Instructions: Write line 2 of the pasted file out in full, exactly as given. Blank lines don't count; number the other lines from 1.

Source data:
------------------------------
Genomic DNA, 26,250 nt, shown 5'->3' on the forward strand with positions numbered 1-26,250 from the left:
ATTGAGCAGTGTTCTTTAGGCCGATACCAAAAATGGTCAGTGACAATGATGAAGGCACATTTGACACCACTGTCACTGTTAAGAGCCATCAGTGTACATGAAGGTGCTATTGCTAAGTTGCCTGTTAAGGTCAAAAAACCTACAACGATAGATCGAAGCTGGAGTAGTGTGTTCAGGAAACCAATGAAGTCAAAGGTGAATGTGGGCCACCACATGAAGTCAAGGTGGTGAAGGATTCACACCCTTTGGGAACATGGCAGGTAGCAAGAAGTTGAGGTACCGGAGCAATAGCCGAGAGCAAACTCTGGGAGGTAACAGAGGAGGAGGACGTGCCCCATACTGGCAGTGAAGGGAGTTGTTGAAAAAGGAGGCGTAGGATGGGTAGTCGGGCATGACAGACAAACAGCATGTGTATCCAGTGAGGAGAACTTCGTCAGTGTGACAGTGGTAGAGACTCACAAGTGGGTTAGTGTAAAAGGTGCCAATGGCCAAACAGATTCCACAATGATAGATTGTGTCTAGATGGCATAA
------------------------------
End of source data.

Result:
ATTGAGCAGTGTTCTTTAGGCCGATACCAAAAATGGTCAGTGACAATGATGAAGGCACATTTGACACCACTGTCACTGTTAAGAGCCATCAGTGTACATGAAGGTGCTATTGCTAAGTTGCCTGTTAAGGTCAAAAAACCTACAACGATAGATCGAAGCTGGAGTAGTGTGTTCAGGAAACCAATGAAGTCAAAGGTGAATGTGGGCCACCACATGAAGTCAAGGTGGTGAAGGATTCACACCCTTTGGGAACATGGCAGGTAGCAAGAAGTTGAGGTACCGGAGCAATAGCCGAGAGCAAACTCTGGGAGGTAACAGAGGAGGAGGACGTGCCCCATACTGGCAGTGAAGGGAGTTGTTGAAAAAGGAGGCGTAGGATGGGTAGTCGGGCATGACAGACAAACAGCATGTGTATCCAGTGAGGAGAACTTCGTCAGTGTGACAGTGGTAGAGACTCACAAGTGGGTTAGTGTAAAAGGTGCCAATGGCCAAACAGATTCCACAATGATAGATTGTGTCTAGATGGCATAA